Fishing the Cumberland River is a wonderful experience for both anglers of trout and many other species of fish. The most popular fishing on the river is, by far, trout. There are two species of trout in the river: rainbow trout and brown trout.
There are three main methods of fishing the river: bait fishing, artificial lure fishing, and fly fishing. Bait fishing can be done using several different methods. One of the more popular methods is using whole kernel corn or salmon eggs on treble hooks with sufficient weight to keep the bait on the bottom. Another popular form of bait fishing is drifting the bait. Using a night crawler on a light hook, hooked through the band of the crawler and allowed to drift in the current. The best and most popular baits are night crawlers, corn, cheese, salmon eggs, and power bait.
Many trout are also pulled from the river using artificial lures. When using artificial lures simply cast the lure across the current and retrieve. Some of the most popular lures used are the white, red, and brown Roostertail, the jointed countdown or floating Rapalas, The Rebel Crawdad, Little Cleo Spoon, Crocodile Spoon, Mepps In-Line Spinner, and Blue Fox In-Line Spinner.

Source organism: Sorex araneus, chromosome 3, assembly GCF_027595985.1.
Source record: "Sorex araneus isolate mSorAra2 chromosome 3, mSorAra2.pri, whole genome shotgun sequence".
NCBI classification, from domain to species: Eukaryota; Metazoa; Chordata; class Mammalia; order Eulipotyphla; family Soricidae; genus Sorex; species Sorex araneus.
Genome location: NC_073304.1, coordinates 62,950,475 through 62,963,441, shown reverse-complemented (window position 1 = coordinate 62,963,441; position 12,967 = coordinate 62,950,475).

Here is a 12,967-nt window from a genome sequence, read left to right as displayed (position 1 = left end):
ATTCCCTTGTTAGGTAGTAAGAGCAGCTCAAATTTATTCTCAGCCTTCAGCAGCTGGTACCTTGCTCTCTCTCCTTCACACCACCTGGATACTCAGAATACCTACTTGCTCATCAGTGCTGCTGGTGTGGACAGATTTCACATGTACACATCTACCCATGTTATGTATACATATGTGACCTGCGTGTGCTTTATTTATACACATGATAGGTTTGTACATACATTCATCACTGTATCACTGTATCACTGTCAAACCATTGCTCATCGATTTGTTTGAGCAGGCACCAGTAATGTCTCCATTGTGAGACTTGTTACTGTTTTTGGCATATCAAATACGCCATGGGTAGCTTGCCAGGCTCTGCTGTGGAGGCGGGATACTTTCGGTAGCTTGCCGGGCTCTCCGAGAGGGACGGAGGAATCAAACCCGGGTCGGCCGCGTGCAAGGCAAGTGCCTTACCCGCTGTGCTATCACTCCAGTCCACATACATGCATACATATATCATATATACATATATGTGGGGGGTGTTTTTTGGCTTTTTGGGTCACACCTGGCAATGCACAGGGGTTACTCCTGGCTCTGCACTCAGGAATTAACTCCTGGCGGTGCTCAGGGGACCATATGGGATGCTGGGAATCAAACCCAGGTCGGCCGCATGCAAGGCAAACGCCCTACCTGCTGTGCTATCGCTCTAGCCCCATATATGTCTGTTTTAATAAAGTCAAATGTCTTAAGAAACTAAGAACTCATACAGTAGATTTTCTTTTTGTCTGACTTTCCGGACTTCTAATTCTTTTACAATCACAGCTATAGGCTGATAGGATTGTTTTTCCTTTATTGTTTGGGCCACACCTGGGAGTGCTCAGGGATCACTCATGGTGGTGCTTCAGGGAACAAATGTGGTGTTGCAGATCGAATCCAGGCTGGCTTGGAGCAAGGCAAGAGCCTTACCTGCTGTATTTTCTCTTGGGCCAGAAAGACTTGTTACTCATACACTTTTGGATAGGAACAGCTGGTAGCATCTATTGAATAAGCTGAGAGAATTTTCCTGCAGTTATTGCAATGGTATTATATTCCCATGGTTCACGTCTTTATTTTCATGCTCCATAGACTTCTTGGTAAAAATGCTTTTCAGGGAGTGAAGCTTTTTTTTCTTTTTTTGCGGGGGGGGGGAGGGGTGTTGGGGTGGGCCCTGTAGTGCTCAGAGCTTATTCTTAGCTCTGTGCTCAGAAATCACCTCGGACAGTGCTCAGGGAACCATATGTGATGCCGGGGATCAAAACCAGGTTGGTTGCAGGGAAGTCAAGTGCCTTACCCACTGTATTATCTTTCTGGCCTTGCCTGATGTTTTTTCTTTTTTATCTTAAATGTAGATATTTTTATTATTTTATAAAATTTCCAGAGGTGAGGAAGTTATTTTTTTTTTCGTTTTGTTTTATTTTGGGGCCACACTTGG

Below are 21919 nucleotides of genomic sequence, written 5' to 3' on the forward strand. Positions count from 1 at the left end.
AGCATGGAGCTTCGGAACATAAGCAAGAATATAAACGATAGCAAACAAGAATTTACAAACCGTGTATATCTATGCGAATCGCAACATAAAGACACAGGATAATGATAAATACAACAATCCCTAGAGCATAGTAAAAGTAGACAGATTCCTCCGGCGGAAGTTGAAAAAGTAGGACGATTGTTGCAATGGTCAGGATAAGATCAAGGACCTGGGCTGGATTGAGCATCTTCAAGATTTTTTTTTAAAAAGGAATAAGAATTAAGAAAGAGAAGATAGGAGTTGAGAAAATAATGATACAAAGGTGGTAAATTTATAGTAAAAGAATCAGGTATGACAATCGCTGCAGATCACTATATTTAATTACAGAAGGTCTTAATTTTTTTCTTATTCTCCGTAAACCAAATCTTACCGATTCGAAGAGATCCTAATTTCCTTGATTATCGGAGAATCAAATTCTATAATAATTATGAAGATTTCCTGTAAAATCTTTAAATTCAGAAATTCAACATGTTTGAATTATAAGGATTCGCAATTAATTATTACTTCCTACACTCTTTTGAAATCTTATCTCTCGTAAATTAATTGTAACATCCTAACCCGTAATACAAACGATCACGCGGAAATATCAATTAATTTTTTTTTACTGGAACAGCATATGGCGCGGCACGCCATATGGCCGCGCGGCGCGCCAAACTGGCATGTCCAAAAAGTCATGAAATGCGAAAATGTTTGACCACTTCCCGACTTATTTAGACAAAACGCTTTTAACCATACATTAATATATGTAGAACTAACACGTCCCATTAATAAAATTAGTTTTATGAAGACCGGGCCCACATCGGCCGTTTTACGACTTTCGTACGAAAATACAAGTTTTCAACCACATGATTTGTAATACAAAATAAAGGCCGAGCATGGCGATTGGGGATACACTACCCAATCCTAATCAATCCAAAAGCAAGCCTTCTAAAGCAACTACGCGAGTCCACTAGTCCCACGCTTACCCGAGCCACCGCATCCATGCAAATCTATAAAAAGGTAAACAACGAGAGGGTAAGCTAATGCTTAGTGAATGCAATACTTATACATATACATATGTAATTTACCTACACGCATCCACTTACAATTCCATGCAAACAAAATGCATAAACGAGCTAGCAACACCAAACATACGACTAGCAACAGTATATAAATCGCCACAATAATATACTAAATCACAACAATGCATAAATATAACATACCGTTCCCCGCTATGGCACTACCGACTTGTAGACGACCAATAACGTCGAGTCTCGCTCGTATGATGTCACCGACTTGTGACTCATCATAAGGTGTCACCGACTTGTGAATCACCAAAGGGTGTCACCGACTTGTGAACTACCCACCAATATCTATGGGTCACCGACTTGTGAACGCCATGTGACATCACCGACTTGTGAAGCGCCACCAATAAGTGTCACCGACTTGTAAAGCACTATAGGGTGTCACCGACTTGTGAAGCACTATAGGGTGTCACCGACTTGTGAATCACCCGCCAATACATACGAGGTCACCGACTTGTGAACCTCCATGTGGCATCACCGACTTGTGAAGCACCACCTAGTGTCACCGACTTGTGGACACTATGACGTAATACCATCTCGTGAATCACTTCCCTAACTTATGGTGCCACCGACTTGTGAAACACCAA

Fly fishing is another very popular method of fishing. There are three main types of flies to use on the river: surface or dry flies, nymph or wet flies, and streamer flies. If there is a hatch the surface fishing is great, catching the most fish with a replica of the insect most prevalent. One of the best hatches usually comes in July with the hatch of the Japanese beetle. Dry fly fishing is usually done with a upstream cast. Cast diagonally upstream to avoid letting your line drift over the fish and spooking it. To reach the difficult spots you may have to cast across stream or downstream. Always drop your fly well upstream of the fish and let it drift into the correct position. Remember the rises of the fish are misleading and do not indicate where the trout actually lie. Nymphing on the Cumberland river is similar to that of dry fly fishing. Nymph fishing or wet fly fishing is different from dry fly fishing in that the fly sinks. Cast your fly upstream at a diagonal and let it drift into position. Streamer fishing is a great method for the trophy fish. Streamer flies are generally bigger than dry or wet flies. The trophy fish feed mainly on bait fish. Streamers are most commonly tied to mimic shiners, dace, sculpins, chubs, darters, and even young trout. The drift is a good basic method for using streamers but because you are trying to mimic a smaller fish darting across the current using a jerking action with the fly is often more effective. Remember to vary the speed and the direction of your retrieval. Some of the most popular streamers are the Mylar Minnow, White Woolybugger, Deceiver, Muddler Minnow, Rainbow Trout and the Dark Spruce.